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4 Jaw Chuck Adaptor Plate For Lathe

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  • #16
    That square hollow section begged to be trued by the new lathe chuck. So I turned the revs down to 160rpm and feed rate was 0.05mm per pass. The tube was cut by a aluminium drop saw so only need 4 passes per end.
    Using a dial indicator was pretty confusing as I could not get it any closer than .05mm. Then I saw what was happening. The tube walls were deflecting inwards from the force of the chuck jaws.
    Oh well it was centred.

    worked better than expected.
    Ji
    Attached Files

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    • #17
      Mounting plates are normally made from cast iron or steel because they are more stable than aluminum. Wondering why you didn't just chuck the 4 jaw in the 3 jaw? Have a 4 jaw that doesn't fit any of my lathes and use occasionally and that's how I grip it.

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      • #18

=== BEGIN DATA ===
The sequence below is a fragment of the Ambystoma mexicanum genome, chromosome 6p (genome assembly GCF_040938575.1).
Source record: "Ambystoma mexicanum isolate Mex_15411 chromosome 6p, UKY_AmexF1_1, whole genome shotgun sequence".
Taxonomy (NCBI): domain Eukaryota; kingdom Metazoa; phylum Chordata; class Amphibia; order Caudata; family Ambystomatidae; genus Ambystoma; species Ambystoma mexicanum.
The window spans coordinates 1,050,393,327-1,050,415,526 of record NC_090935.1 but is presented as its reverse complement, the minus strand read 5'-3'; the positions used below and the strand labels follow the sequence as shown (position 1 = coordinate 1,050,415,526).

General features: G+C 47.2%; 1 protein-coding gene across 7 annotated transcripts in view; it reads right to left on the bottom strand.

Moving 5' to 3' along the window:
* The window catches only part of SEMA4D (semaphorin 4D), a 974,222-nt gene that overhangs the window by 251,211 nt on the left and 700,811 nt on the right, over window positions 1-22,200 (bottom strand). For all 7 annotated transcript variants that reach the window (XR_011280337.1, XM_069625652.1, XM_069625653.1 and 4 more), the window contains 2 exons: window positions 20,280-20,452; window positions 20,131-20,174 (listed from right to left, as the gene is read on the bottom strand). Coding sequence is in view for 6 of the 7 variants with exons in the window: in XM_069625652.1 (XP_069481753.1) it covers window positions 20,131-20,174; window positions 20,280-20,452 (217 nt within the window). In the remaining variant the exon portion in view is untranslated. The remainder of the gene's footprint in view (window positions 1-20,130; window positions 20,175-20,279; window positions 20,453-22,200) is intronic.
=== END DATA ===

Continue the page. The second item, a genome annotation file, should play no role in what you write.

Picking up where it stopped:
Hi Just,
        Thermal expansion alters aluminium's dimensions that is for sure. I don't turn all day long or take large bits so my chuck and base plate don't really get hot, but just in case that does happen that is why I made the base plate so it needs some heat to even fit. After that it is just a spacer so aluminium should do fine as my machine does not spin real fast (max is 1600rpm).
        I have never had a 4 jaw chuck so did not think about holding it with the 3 jaw, great suggestion. My 3 jaw and 4 jaw weigh a bit, combined that is a fare old weight being supported by the bearings without the job weight spinning force or tool pressure. Have you ever had yours fly off or just fall onto the bed? What size 3 jaw chuck do you have in comparison to your 4 jaw?

        Ji

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        • #19
          Truing the square hollow section yesterday took for ever. Mainly because I was fighting with the magnetic base holder. It was like trying to get someone to stand up that took a handful of sleeping tablets. Not wanting to go through that again I came up with a design for a jig to hold the dial indicator in the tool post.